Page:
Europeans on FIRE – José
In our Europeans on FIRE series, we interview people living in Europe who don’t blog to find out what makes them tick. Our aim is to give non-bloggers a voice and hear what they have to say. We hope you enjoy hearing from people you’ve never heard of before!
If you’d like to take part in Europeans on FIRE, contact us at hello[at]firehub [dot]eu and we’ll send you the details.
You can find a full list of our Europeans on FIRE interviews here.
Please briefly introduce yourself to FIREhub.eu readers
I am a son of Portuguese immigrants, born in Germany. I live nearby Frankfurt am Main with my wife and my three children.
Currently I am working part time for an international bank in Frankfurt.
What is your backstory?
Since starting to work, I always had a savings rate of 40-50%. This was certainly the influence of my family and their cultural background. (Life in agricultural areas of Portugal’s earlier times is known for being full of deprivation requiring a frugal attitude as a core value).
Additionally, I was always interested in finance themes and economics. For this reason I studied business administration and spent my entire working career within the financial industry.
In 2015, I discovered the FI blogging scene by coincidence. First Finanzwesir [German blogger], then Mr. Money Mustache and Jacob from Early Retirement Extreme and then many, many others. (I would like to highlight Oliver Noelting’s frugalisten.de for the highly practical relevance of his contents.)
These blogs made me realize that without knowing it, I was already on the path to FI. I did not really need to change my financial behaviour. I was already saving in ETFs and real estate before.
But the crucial insights from FI for me were
− the 4% rule which helped me to determine how much I need to be FI
− and the awareness regarding my expenses as a consumer.
Why do you want to reach Financial Independence?
FI for me means to be independent and to have the freedom of choices how I want to live my life – without being directed or pressed by others.
The funny thing is that I realized that reaching FI can be helpful to live an independent and free life, but it is not a mandatory precondition!
More important is the right attitude: to trust yourself and your decisions – to develop the necessary self-confidence and simply act. (Some people say “Live FI before FI”).
The path to FI taught me that it is not about the money itself but rather to define answers to the question: What life do I want to live?
For example, I also realized that one important value for me is to help other people: to be there for my family, my friends, and even strangers needing support. I do not need to be rich to act according to this value.
How much is your “enough”?
I defined a 4% withdrawal rate, resulting in 3,000 EUR per month as my personal “enough”. A lean FI is fine for me.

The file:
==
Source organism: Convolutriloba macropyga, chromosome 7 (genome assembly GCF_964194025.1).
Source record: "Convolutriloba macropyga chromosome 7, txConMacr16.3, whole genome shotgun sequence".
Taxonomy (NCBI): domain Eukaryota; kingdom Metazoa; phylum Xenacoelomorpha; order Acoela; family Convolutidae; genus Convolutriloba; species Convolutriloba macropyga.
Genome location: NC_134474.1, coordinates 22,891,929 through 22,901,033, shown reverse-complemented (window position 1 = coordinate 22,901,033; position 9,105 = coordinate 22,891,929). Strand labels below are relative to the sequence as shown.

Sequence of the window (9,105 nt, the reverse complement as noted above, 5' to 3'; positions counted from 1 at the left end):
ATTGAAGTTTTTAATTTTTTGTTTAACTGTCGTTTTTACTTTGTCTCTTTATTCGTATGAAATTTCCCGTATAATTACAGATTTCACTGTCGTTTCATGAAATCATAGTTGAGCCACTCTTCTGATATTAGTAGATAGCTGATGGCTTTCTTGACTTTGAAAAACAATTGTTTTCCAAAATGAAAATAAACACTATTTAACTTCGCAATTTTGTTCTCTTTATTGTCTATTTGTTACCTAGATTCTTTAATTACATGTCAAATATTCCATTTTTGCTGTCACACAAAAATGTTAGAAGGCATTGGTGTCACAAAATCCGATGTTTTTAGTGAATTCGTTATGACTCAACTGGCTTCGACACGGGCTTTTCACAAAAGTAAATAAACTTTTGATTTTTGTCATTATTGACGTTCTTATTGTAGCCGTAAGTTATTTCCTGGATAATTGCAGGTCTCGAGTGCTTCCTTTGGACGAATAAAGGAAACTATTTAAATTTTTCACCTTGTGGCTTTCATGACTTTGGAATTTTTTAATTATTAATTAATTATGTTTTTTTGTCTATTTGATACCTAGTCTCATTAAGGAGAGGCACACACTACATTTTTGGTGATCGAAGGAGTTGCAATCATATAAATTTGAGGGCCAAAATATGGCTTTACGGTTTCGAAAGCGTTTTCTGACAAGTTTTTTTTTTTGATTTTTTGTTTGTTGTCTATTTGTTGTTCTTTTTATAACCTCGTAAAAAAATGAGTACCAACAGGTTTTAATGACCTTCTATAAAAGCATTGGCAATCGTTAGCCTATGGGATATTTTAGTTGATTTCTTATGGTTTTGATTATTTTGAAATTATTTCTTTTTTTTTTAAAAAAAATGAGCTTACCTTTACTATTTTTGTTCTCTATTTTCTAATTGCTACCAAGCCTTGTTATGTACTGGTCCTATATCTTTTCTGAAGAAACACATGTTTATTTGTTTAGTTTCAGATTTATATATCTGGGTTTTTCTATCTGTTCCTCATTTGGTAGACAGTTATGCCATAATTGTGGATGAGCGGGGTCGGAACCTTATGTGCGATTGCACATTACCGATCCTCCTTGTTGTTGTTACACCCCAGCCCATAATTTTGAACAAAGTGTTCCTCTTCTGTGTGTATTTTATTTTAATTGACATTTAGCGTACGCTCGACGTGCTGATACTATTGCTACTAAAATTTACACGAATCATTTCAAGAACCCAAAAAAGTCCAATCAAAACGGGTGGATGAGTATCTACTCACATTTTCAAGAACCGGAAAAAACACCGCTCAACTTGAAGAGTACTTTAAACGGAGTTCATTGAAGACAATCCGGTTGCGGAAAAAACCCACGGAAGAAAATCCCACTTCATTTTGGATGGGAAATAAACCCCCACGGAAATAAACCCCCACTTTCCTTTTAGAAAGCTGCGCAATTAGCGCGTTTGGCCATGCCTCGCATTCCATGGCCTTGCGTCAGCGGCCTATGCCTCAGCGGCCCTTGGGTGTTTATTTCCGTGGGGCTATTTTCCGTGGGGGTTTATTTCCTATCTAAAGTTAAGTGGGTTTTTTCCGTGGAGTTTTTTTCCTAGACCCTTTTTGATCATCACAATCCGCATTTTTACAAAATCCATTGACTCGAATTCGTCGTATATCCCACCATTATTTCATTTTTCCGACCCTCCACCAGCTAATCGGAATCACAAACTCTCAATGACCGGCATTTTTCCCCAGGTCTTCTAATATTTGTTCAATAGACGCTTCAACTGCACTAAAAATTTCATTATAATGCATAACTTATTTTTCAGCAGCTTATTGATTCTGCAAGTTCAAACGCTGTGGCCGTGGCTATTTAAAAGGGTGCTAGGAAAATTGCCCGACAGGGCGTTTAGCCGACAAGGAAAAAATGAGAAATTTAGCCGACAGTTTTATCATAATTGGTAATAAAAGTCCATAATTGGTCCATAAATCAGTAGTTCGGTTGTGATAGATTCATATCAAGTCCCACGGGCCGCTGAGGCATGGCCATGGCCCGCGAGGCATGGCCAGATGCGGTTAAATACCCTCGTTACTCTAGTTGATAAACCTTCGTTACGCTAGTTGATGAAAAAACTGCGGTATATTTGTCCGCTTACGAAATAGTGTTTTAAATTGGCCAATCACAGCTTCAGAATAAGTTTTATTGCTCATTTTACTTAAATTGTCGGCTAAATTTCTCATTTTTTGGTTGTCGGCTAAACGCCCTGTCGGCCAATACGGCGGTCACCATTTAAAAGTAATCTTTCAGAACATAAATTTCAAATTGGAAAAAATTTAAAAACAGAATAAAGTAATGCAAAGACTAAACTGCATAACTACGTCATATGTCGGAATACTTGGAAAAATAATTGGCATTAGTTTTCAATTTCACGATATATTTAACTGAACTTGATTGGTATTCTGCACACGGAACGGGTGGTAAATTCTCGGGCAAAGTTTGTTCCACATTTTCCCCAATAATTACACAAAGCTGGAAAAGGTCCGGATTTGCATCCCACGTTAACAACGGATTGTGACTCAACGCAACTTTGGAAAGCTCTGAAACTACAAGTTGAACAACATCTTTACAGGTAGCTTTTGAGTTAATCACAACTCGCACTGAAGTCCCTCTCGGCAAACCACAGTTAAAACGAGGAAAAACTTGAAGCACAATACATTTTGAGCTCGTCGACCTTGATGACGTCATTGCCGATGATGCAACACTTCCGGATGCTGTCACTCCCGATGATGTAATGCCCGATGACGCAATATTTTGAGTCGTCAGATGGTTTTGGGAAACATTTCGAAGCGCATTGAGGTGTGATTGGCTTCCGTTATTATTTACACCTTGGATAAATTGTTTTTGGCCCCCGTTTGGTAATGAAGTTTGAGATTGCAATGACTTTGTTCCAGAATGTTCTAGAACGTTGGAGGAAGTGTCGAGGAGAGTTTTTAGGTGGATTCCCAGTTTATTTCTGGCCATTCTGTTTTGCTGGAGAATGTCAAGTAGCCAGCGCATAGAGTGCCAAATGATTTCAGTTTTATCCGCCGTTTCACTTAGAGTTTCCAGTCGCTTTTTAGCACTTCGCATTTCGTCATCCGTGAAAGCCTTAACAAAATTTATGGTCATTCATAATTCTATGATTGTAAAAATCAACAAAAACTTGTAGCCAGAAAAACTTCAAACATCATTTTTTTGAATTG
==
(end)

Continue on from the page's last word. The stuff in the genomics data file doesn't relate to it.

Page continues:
Where are you on the road to Financial Independence?
I just came back from a great seminar “Wieviel ist genug?” [how much is enough?] organized by the fantastic FM Rommert. There I actually realized that I already reached my once defined FI level, now with 44 years and probably some 6 years earlier than previously suspected.
What do you want to do with your life once you reach Financial Independence?
To be honest, I still have to adjust some things. But I already reduced my working hours from full time to part-time, i.e. 20 hours per week. So I will continue to benefit from employer contributions to health insurance for me and my family.
The idea is to have more time for my kids (so my wife has more time for her business project), and more time to give myself a try on some projects (becoming a yoga teacher? Trying self employment).
What is your strategy for reaching FI?
- High savings rate
- Investing regularly in ETFs in a “Gerd Kommer” style:
70% Developed World / 30% Emerging Markets. This is actually what I still do for my kids via Vanguard funds.
- Real estate. Buying and renting out apartment buildings was the real booster to reach FI due to the leverage effect and ONLY due to the mercy of lucky market timing. Currently I do not see any opportunity for this kind of investments in my region.
What will be your financial strategy after reaching FI?
My income sources are my sharply reduced salary, the rental income and dividends. As long as it isn’t necessary I will not withdraw 4% from my portfolio. Selling some real estate and investing the proceeds in the ETFs could be an option. But also new loans on the existing real estate to invest in the ETF portfolio are currently an arbitrage opportunity due to the low interest rates.
What was your biggest financial mistake?
Buying Neue Markt stocks during the dotcom bubble 1999 – being driven by naïve greed.
Not buying earlier and more real estate ten years ago – being hampered by fear.
What advice would you give to your younger self?
Trust yourself, be patient, accept yourself as you are, just do it, don’t be shy and talk to other people, stand up for your rights, speak louder, ask for help when you need it.
What’s your wildest dream?
My wildest dreams are parental advisory themes, which I cannot explain here, but which were actually realized.
Hence, as a softer version I would say that my wildest dream is actually my current life.
What is your favourite just-for-fun activity that brings you joy?
Listening to other people’s life stories, laughing with friends, learning to play the piano, yoga and meditation, reading interesting books, bike and motorbike riding, forest walks, appreciating natural landscapes.